The Dream Daughter [Book Review] #ThrowBackThursday

January 28, 2021

The Dream Daughter by Diane Chamberlain
#throwbackthursday

the Dream Daughter Review

Genre/Categories: Fiction, Science Fiction (time travel), Historical Fiction, Mothers/Daughters, Adoption

In 2020, I decided to systematically revisit my older review posts and update them. On Thursdays, I’ll be re-sharing a few of these great reads, and today I’m eager to share my review of the page-turning The Dream Daughter by Diane Chamberlain.a story of courage, bravery, and determination.

I’m linking up today with Davida @ The Chocolate Lady’s Book Review Blog for #throwbackthursday.

*This post contains Amazon affiliate links.

My Summary:

“Readers meet Hunter and Caroline in 1970 when Caroline is a physical therapist and Hunter is a rehab patient. Caroline and Hunter become friends and in time he marries her sister. In fact, Caroline moves in with them and their young son after her husband dies in Viet Nam. Not only is Caroline a young widow, she’s also pregnant. During a routine ultrasound, a problem is discovered with the baby’s heart. In 1970, the heart defect brings a dire prognosis for the baby. Because Hunter comes from the future, he creates an idea for saving the baby that will require all of Caroline’s courage, bravery, and determination.”

The Dream Daughter is a story filled with hope, love for family, and sacrifice.

Continue here for my full review of The Dream Daughter ….



QOTD:

Have you read The Dream Daughter or is it on your TBR?

Review: The Dreamers

December 14, 2018

The Dreamers by Karen Thompson Walker

the Dreamers 2

Genre/Categories: Fiction, Science Fiction, Dystopian, YA

The Dreamers Summary:

Virus. A remote college town in the hills of drought stricken California sets the scene for this story and a strange illness/virus that causes its victims to fall asleep and experience vivid dreams. No one can wake the first college age victims and soon the virus spreads throughout the town, randomly affecting young and old alike. The town is quarantined and the National Guard is called in to enforce the quarantine and monitor supplies. The Dreamers is a story about the people affected and their reactions and actions.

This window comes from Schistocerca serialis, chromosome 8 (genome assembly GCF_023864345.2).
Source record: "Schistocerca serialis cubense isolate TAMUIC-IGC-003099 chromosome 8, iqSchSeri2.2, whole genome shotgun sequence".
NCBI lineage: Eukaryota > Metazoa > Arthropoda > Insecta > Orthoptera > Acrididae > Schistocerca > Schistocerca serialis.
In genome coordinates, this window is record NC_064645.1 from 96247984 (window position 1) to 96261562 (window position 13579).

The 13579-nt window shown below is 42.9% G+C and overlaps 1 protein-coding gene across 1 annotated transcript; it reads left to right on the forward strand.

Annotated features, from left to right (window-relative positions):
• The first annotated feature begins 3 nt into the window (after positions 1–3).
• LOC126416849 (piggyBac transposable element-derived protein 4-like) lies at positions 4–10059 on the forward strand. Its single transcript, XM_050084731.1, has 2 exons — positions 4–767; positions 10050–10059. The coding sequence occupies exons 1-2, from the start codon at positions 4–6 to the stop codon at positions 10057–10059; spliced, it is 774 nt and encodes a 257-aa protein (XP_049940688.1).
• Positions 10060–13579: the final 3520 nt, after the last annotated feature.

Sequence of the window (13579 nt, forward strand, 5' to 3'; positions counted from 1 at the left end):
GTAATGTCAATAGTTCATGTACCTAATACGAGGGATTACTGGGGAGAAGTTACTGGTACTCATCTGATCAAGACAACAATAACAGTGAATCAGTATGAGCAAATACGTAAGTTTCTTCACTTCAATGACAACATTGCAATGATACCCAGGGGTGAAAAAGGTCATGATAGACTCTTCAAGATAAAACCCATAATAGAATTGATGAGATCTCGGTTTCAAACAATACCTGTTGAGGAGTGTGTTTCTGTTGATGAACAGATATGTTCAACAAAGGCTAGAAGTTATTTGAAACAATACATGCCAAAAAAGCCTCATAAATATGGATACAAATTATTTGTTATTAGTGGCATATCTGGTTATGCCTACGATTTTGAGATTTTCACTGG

My Thoughts:

Thanks #netgalley and #randomhouse for my free copy of #thedreamers in exchange for an honest review. All opinions are my own.

Dreams. Have you ever had a dream that was so real that you had difficulty orienting yourself to a wakeful state? Have you ever pondered the meaning of your dreams? Have you attempted to make sense of your dreams? Do you think dreams can predict the future? Or have you wondered about the passage of time while you sleep? Have you even been asleep briefly but had a dream that seemed to last a long time? Have you experienced dreams about people who are no longer alive?

Unique. The Dreamers came to me at exactly the right time. Usually science fiction is a genre I’m tempted to pass over. Yet, I’m thrilled I took a chance on reading The Dreamers by Karen Thompson Walker. Even though I don’t read a lot of science fiction, I became intrigued by several reviews of The Dreamers from respected reviewers on Instagram, Goodreads, and in blog posts and I was very much in the mood for something different. Once I noticed this title, I knew I had to see for myself! I hope you, too, will give this unique story a chance.

Not Too Weird. Because I don’t typically read science fiction, I truly appreciate the mild nature of this character driven story. There’s nothing too weird, grotesque, or frightening. The strange illness that causes victims to suddenly fall into a deep sleep from which they cannot be awakened strikes young and old alike and at random. Some victims sleep longer than others and as the epidemic spreads from the college students and throughout the town, it’s a challenge to keep all the patients alive under quarantine conditions. As victims wake up, they report having vivid and realistic dreams and a few struggle with the meaning of the dreams and have difficulty adjusting to life outside of the dream state. The virus disappears as mysteriously as it appears. the prose is lovely, and the story told from multiple points of view is a quick read, engaging, bittersweet, and thought provoking.

Sleep. The Dreamers causes you to think about your own crazy dreams and about how you and your city would react in any crisis. Considering the dire circumstances, it’s a fairly gentle read as the college students and the town’s residents succumb to the most routine and ordinary part of a typical day….falling asleep. The eerie part is that they might fall asleep while mowing the lawn, making dinner, or walking the dog. For a few nights after finishing the story, I certainly thought about closing my eyes as I lay on the sofa or as I fell asleep for the night. If you have difficulty sleeping or experience troubling dreams, this might need a trigger warning. The story is like an episode of The Twilight Zone.